You are welcome to adjust the itinerary and add nights in Nairobi, Naro Moru or in Embu, please do talk to us directly to discuss options. Ol Pejeta Conservancy is very close to Naro Moru (or a reasonably short drive from Embu) and is a great location for an optional add-on safari, both for day trips and over-nights. It is probably the only place in Kenya (aside from Masai Mara) where you have a chance of seeing the 'Big 5' in one day. It is also the only place in East Africa where you can see chimpanzee and the only place to see the remaining 'northern white rhino', there are only 3 left on the planet... all in Ol Pejeta. We can of course arrange tailor made safari's across East Africa and we're more than happy to build an itinerary to suit your budget and preferences. 

Cost

Mount Kenya - Nelion Peak cost from £2165.00

The advertised price is the per person cost based on a minimum group of 2 pax (the single person supplement is currently £595.00) and is based on camping on the mountain (except for the 3 possible nights at the Austrian Hut).

The price includes the following but we can help with airport transfers, accommodation in Nairobi, transfers to Naro Moru and from Embu, an extra night on the mountain at Meru Banda's, etc. Full details of the current prices and the extra's that we can provide can be found in the More Information section under 'Mount Kenya optional extra costs'.

INCLUDES

  • Full ground price for the traverse route and technical climb based on 2 people
  • Transport from Naro Moru town to the trek start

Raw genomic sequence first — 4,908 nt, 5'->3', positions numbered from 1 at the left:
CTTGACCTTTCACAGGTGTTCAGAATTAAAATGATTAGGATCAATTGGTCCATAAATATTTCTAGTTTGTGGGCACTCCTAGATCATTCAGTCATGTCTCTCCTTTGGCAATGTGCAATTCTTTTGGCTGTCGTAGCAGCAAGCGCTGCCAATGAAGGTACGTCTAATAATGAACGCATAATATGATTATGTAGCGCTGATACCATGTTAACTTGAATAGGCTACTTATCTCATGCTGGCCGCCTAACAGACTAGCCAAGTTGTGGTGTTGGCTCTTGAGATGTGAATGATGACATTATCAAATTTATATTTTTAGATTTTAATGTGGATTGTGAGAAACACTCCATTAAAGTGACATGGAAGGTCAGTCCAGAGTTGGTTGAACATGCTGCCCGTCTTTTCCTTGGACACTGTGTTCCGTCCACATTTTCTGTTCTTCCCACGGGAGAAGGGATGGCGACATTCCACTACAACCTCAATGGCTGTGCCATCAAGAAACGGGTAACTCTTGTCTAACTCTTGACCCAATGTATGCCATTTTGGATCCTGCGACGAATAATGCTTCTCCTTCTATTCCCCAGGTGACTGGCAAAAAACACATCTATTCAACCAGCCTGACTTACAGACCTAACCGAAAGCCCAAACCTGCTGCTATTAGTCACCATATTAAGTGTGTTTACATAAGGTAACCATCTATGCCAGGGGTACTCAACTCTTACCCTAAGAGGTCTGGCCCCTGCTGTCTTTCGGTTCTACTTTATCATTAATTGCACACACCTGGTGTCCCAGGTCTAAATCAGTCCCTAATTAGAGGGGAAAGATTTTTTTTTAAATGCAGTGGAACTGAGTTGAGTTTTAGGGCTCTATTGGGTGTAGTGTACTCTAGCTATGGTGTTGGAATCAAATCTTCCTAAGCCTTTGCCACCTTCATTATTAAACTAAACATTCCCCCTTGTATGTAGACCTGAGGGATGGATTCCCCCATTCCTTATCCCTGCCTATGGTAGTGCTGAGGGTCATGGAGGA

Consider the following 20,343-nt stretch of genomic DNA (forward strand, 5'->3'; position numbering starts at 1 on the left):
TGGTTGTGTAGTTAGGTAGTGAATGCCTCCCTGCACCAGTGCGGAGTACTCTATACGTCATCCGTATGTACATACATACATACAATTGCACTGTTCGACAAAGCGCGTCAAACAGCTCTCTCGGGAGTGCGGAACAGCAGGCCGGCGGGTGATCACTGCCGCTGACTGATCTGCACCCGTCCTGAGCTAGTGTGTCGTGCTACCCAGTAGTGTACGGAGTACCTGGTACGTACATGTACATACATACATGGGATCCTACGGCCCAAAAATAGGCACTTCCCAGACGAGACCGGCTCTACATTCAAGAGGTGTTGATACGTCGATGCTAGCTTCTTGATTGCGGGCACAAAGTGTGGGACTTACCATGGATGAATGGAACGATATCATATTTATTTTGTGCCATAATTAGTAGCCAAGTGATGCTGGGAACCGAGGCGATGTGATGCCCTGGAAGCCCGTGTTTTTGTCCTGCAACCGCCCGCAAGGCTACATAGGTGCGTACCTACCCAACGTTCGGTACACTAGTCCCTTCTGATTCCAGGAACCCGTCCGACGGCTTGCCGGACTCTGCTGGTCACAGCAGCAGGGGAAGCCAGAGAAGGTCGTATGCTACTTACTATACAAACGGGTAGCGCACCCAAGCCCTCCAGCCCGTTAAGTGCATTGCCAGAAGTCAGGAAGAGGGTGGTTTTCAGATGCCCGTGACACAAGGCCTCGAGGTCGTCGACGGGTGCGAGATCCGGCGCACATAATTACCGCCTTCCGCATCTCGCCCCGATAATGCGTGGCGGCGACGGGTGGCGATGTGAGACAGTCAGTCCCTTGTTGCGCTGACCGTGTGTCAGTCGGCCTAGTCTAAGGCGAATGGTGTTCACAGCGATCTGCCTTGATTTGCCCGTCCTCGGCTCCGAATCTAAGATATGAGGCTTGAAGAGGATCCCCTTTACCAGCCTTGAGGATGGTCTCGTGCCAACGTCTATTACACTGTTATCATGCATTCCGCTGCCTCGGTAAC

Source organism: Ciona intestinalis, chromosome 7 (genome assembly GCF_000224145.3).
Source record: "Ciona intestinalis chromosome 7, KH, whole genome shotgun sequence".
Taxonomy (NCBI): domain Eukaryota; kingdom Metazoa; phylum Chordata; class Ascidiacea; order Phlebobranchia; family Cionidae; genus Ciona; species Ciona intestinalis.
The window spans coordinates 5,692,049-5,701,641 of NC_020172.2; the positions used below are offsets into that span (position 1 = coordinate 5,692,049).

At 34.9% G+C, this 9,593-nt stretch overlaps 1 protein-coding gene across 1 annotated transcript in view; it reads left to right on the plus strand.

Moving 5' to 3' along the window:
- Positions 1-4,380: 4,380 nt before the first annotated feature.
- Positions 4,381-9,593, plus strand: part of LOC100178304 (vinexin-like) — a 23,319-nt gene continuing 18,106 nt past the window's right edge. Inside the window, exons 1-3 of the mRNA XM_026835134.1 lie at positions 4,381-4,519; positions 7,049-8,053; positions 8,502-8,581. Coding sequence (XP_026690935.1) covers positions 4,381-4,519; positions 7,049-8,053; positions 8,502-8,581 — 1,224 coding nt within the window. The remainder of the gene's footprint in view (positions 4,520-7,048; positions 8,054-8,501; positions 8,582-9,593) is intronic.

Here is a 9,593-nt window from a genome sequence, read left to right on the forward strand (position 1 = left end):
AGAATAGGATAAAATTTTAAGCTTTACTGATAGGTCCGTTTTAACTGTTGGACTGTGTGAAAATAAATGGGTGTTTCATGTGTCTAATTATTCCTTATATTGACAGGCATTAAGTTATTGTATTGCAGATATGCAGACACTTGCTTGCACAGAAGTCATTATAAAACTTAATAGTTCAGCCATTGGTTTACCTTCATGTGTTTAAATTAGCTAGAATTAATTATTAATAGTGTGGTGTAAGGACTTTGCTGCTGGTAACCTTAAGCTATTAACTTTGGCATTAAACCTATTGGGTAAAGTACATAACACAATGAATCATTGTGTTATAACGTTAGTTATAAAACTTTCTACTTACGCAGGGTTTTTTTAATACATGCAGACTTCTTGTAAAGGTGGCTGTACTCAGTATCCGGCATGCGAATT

• Excess kit transfer from Naro Moru town to Embu town
  • Park fees, camping fees (4 x nights) / Austrian hut fees (3 x nights) and park rescue fees
  • Park certified trek guide (ratio of 1:4)
  • Experienced local technical climbing guide*
  • Porters and cooks, plus equipment for them
  • All group camping equipment including tents
  • All meals on the mountain - fresh food, 3 meals per day
  • Hot drinks on the trek (water is provided by Mount Kenya)
  • 4x4 transfer from Meru Banda's to Chogoria town and transport to Embu town
  • Porter support to get back to Naro Moru after the climb

*(The fee for the technical climbing guide includes three days - one day walk in, one day climbing & one day walk out. The Adventure Alternative leader will call the guide in is the weather is looking good for the proposed summit day. If the weather deteriorates and an extra day is required an extra fee will be payable. This will of course be discussed and agreed with you on the ground before committing you to payment)

EXCLUDES

  • International airfare to Nairobi Airport 
  • Kenyan Visa
  • Vaccinations and malaria tablets 
  • Personal expenses
  • Travel & Climbing insurance 
  • Personal Climbing Gear 
  • Upgrade to Mountain Hut accommodation 
  • Tips 

NOT ALL ABOUT MONEY